Setting a New Record

The park officials were astonished at the sight of 932 manatees, posted on Facebook, marking a new record for the park. 

Two park rangers stand proudly beside a white sign with black and red lettering announcing a "MANATEE COUNT! 932" at a state park. The sign also advertises "MANATEE CHATS MON-FRI 1&2PM." The rangers are dressed in official uniforms, one wearing a beanie, and both are smiling

Source: Blue Spring State Park/Facebook

The previous highest count, recorded on New Year’s Day of this year, was 736 manatees. This dramatic increase in numbers highlights a significant change in manatee behavior. Cora Berchem from Save the Manatee Club said to the BBC, “This is very unusual. I was definitely expecting to see a high number, but not so many, so quickly.” 


The Ongoing Crisis for Florida Manatees

Since 2020, Florida’s manatee population has been undergoing an alarming mortality event, CBS News reports.

A large manatee with a mottled back covered in algae floats in clear underwater surroundings. It is gracefully swimming above a sandy sea floor, accompanied by a school of small, silver fish

Source: Wikimedia Commons

This period has seen a sudden and unexpected rise in deaths among these marine mammals. State data revealed that in 2023 alone, over 550 manatees perished.


Challenges Beyond the Cold

In addition to cold temperatures, Florida manatees face threats from toxic algae blooms. 

A coastal water scene showing a patch of red algae bloom, commonly known as red tide, near rocky shorelines. The bloom gives the water a distinct reddish-pink hue

Source: Wikimedia Commons

CBS News reports that the recent significant red tide bloom contributed to numerous manatee deaths. These blooms produce toxins harmful to marine life, including manatees, which can lead to paralysis and other severe symptoms.


Neurotoxin Threat to Manatees

These toxic substances can cause paralysis and weakness in manatees, according to the Florida Fish and Wildlife Conservation Commission. The effects are so severe that they can lead to seizures.

View from a coastal vantage point showing a striking contrast where a section of the bay is colored in a reddish hue, indicative of a red tide algae bloom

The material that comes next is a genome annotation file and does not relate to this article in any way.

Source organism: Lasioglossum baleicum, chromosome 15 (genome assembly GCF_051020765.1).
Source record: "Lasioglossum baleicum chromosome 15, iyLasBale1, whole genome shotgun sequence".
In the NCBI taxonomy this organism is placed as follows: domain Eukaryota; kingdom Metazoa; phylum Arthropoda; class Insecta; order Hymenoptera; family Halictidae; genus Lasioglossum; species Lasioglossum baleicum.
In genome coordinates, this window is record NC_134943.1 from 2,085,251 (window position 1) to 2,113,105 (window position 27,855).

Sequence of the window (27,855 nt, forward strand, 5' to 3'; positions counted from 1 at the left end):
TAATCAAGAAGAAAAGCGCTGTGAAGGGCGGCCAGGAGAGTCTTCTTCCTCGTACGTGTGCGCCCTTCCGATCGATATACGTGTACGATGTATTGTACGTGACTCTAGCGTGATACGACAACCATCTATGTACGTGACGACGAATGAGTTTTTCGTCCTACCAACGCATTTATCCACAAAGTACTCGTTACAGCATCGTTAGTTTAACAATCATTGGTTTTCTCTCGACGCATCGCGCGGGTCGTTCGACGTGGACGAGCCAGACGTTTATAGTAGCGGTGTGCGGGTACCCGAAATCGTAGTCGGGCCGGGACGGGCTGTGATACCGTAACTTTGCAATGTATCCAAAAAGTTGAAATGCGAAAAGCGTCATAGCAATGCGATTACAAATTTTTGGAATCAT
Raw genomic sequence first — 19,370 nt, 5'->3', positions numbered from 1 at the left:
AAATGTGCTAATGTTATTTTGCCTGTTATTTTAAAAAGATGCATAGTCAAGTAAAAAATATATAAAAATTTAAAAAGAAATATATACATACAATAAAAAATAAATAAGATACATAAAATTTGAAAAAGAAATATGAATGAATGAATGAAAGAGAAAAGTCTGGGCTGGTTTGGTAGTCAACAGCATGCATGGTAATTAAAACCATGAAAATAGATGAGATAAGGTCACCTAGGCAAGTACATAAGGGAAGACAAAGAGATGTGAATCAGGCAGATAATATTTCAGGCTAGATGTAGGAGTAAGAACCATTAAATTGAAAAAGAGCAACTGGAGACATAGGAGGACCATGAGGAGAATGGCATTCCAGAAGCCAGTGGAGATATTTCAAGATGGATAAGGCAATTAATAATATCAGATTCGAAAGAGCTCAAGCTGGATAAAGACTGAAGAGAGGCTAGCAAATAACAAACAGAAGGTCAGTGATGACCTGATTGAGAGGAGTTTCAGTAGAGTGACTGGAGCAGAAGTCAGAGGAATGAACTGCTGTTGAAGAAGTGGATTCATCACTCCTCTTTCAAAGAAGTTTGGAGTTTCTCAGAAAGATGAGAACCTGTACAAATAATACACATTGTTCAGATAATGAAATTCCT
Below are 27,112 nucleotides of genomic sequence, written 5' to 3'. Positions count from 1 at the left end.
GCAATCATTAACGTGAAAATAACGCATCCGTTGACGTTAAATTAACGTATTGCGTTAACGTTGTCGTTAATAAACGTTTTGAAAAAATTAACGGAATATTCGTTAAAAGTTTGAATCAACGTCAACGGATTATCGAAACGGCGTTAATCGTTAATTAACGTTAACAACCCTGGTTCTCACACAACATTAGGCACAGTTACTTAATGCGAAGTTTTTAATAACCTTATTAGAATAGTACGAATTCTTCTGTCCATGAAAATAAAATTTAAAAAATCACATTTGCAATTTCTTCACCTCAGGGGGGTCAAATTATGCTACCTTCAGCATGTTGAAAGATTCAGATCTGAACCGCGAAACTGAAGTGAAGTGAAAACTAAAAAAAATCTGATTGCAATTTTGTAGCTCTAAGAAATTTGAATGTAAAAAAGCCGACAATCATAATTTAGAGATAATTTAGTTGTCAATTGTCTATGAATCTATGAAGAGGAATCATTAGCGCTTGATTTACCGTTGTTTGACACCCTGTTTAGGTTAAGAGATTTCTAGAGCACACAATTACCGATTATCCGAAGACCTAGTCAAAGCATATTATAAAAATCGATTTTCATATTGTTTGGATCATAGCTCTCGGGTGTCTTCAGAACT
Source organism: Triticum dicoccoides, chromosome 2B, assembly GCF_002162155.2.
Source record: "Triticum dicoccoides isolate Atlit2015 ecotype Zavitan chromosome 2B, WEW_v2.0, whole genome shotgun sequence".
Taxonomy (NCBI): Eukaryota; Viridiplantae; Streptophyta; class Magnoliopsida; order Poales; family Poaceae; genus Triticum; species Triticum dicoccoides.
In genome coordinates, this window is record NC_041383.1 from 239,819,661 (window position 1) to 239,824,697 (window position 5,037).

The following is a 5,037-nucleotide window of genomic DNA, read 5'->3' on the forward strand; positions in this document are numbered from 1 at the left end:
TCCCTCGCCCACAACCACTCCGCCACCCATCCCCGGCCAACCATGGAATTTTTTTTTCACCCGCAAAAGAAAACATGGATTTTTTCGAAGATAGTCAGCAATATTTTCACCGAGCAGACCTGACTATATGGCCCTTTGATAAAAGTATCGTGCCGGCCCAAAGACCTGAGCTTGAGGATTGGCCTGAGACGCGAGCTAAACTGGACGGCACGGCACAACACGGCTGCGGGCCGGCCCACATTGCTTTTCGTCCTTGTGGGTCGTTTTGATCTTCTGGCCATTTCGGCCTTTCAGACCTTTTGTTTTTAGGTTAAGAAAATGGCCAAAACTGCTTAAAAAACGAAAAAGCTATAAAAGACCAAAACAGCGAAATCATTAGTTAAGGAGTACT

Source: Wikimedia Commons

CBS News reports that afflicted manatees often find it difficult to surface for air, struggling with basic survival functions. Symptoms such as facial tremors, general weakness, and beaching are common in these situations, indicating the critical nature of the threat these toxins pose to the manatee population.


Struggle for Adequate Food

The decline in seagrass beds, a primary food source for manatees, has compounded their challenges. The state has intervened with supplemental feeding programs to mitigate starvation among manatees.

A large manatee is seen feeding in a sunlit, green underwater environment surrounded by various smaller fish swimming in the clear water

Source: Jakub Pabis/Pexels

Although this effort has helped, the cessation of the program at the end of 2023 raises concerns about the future availability of adequate food sources for these marine mammals, according to CBS News.


Manatees Recognize Safety

The manatees’ choice to gather at Blue Spring State Park may also be influenced by their recognition of the safety it offers. 

A freshwater spring surrounded by a dense, forested area with numerous manatees visible below the water's surface

Source: Blue Spring State Park/Facebook

Ross suggested to the BBC, “I think the manatees know they are safe at Blue Spring Park through their experiences there.”